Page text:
First of all, when I heard the play was called Faeries, I had a picture in my mind of elegant ballerinas prancing around. When I heard it was going to take place in the Royal Opera house, those ballerinas were rewarded with a bunch of booming yet graceful opera singers. But no. This was different (not that that wouldn’t be good, don’t get me wrong, it just wouldn’t be my cup of tea).

This was a staggering performance, and I will highlight the highlights. The most curious looking puppets moved around the stage so realistically and exquisitely it made me shiver. The villain looked, acted and manoeuvred in an evil ruthless way. The faeries pranced and flew - they were dainty and light in the most accurate, convincing manner.

The troll looked as if he trailed his feet around because they were too heavy! Looked as if he lolled around in his well. But really he was a different character; adamant and strong.

Now I’ve reached the music. Well what can I say? I play the piano myself and there was also a piano played in this, along with a clarinet. It was definitely worth having the music, it went completely with all the scenes, moving you at times, sending shivers up your spine. The two musicians certainly deserved the applause they received at the end.

I’ll tell you about the dancing and acting now. I’m really interested in dance and acting myself so I paid close attention. Both swings (understudies) came from my old ballet school. In between the scenes a group of actors would tell you about what was going on. You could hear them projecting their voices so clearly. As for the dance, it was spectacular; every detail was a tremendous leap or a mind-blowing turn as the actors weaved in and out of everything and everyone.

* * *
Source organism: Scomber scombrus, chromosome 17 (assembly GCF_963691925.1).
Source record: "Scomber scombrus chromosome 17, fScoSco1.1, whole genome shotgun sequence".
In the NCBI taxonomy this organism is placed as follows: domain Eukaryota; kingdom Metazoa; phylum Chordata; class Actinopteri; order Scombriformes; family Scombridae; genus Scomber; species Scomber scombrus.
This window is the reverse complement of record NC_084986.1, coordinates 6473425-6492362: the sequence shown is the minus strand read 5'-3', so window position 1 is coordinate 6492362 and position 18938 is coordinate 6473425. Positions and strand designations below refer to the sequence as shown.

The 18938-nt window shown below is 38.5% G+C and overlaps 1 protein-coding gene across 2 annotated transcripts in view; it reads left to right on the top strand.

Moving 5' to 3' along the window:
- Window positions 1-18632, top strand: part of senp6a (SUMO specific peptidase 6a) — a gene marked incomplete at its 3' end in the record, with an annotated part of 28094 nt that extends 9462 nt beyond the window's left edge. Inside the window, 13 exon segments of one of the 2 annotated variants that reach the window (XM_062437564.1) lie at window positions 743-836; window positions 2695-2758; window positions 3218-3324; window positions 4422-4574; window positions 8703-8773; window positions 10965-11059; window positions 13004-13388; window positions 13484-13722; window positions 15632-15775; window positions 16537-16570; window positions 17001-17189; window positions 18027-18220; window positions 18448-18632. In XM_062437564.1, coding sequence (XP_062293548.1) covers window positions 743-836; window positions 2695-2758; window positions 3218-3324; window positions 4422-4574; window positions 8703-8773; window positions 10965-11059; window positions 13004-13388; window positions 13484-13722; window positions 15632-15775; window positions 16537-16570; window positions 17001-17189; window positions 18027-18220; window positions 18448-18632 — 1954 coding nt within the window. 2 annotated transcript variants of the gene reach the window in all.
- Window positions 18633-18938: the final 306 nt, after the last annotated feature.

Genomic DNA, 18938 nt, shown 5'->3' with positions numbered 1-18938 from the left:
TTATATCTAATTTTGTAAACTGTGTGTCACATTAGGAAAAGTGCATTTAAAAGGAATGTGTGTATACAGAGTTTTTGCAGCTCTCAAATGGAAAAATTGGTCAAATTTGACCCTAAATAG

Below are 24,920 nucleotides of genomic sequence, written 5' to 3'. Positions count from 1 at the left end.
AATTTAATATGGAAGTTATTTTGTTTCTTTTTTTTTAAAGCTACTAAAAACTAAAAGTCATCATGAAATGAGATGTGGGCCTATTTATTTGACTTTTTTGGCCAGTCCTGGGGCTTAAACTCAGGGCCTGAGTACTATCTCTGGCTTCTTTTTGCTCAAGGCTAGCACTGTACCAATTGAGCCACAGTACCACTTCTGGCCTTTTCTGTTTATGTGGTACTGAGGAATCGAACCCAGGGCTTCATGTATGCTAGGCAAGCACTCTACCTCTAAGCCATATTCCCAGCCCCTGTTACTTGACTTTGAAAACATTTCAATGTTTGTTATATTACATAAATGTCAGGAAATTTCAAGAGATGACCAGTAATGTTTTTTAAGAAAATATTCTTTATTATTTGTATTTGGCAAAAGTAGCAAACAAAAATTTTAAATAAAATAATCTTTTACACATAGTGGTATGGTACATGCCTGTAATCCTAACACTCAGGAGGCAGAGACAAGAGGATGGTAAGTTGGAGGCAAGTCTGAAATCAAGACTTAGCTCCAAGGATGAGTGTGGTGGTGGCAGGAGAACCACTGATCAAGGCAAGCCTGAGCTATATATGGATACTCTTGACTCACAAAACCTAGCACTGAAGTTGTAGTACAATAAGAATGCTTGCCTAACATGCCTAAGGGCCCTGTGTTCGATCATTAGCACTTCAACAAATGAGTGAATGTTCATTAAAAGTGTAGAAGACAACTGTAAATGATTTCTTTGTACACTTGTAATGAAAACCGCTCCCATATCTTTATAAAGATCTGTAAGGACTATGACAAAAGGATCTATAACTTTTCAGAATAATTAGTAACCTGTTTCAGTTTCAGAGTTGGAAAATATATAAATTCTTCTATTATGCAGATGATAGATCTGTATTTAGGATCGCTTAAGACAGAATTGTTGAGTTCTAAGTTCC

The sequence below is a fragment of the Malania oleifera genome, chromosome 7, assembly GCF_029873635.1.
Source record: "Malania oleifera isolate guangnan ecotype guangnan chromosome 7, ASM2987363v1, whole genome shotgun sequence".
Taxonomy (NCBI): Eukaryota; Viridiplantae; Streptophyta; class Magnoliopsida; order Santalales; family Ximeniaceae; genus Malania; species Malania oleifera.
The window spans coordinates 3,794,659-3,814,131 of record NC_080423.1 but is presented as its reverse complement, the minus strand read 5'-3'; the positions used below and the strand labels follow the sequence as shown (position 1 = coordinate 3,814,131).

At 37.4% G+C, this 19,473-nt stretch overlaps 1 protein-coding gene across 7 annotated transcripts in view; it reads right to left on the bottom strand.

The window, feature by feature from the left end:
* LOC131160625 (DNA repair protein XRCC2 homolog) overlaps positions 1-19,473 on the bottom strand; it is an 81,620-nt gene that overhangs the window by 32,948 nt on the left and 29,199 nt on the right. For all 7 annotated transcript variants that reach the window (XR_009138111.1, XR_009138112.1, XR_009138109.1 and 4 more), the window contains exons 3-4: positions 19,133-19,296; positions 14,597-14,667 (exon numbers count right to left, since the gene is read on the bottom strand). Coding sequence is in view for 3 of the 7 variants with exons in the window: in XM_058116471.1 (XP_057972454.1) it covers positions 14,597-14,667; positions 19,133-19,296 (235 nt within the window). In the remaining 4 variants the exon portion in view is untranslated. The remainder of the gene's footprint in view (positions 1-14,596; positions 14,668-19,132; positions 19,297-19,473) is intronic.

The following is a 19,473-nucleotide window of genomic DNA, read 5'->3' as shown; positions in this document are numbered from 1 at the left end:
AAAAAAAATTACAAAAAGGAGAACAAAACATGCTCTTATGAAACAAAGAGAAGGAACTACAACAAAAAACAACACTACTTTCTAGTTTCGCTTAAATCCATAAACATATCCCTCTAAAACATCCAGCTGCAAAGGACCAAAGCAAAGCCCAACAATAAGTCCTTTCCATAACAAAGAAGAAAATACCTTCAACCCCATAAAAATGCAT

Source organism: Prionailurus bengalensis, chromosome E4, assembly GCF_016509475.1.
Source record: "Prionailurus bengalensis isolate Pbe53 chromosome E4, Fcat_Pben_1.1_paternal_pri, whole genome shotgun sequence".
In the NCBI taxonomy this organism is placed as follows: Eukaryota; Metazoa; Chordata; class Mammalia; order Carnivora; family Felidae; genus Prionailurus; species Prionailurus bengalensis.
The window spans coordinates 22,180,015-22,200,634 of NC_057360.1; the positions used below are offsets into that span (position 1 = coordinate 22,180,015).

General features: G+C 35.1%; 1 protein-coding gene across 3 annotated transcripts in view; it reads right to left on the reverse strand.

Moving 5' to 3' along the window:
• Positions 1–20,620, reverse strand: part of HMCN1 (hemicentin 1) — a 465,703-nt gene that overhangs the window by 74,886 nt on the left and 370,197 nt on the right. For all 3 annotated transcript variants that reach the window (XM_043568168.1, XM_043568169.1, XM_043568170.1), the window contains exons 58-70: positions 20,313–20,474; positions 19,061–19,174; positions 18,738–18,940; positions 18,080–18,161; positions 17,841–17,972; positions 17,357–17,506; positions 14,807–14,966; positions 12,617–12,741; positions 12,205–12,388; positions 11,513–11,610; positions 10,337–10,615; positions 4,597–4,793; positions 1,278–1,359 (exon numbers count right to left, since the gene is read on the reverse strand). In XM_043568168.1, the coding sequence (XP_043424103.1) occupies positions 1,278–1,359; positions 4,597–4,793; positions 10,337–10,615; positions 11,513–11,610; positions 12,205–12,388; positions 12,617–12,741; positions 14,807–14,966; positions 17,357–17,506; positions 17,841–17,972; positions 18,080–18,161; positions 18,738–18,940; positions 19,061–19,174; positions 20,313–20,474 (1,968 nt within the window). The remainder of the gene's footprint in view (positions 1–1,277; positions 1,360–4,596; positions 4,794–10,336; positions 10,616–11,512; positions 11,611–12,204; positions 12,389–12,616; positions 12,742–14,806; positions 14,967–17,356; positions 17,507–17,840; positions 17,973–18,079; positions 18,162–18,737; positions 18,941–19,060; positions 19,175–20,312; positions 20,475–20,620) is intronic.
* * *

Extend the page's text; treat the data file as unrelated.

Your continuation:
I haven’t explained the characters yet! Well the main character, a young black boy called Johnie, was an astonishing dancer and actor. He took it slowly and you could believe he was doing whatever he was supposed to be doing. You could believe he was feeling whatever was supposed to be feeling. I could see he had really got into the character.

I’ll tell you about Anack next. She was the first faerie Johnie met. She was a puppet with a bald head and shabby frayed dress. Her wings were torn and she could hardly fly. The voice was done by one of the people holding her and for me the voices were a highlight. She sounded like an excitable four year old. It was so convincing!

Drone was a troll who lived in a well; again he too was a puppet. Green and warty, with rolling fat oozing between his top and shorts. He was a heroic, courageous troll and fought to the death in the play.

Now we come to the foul, evil Dolour. He had a creepy, winding body. A voice of sin that sounded hard and cold like rock. He turned many lives upside down and he had to be put to an end. I’m sure he would have spooked many people.

Of course there are more characters but you’ll find out about them.

The effects, lighting and set were miraculous. The set - a few trees, a little hut and the London wartime skyline - stayed the same the whole time but represented different places. Sound effects of bombs and air raids were ever so realistic! And in the beginning as you came in there was smoke pouring out of machines on the ceiling and filling the room.

I won’t say anything about the story because you might watch it yourself. So I’ll only tell you how startlingly impressive it was. If you do see it be prepared for a mind-boggling performance; because it will be.

Meena Rose Sears, age 10

Meena saw Faeries on 16th December 2010, Linbury Studio, Royal Opera House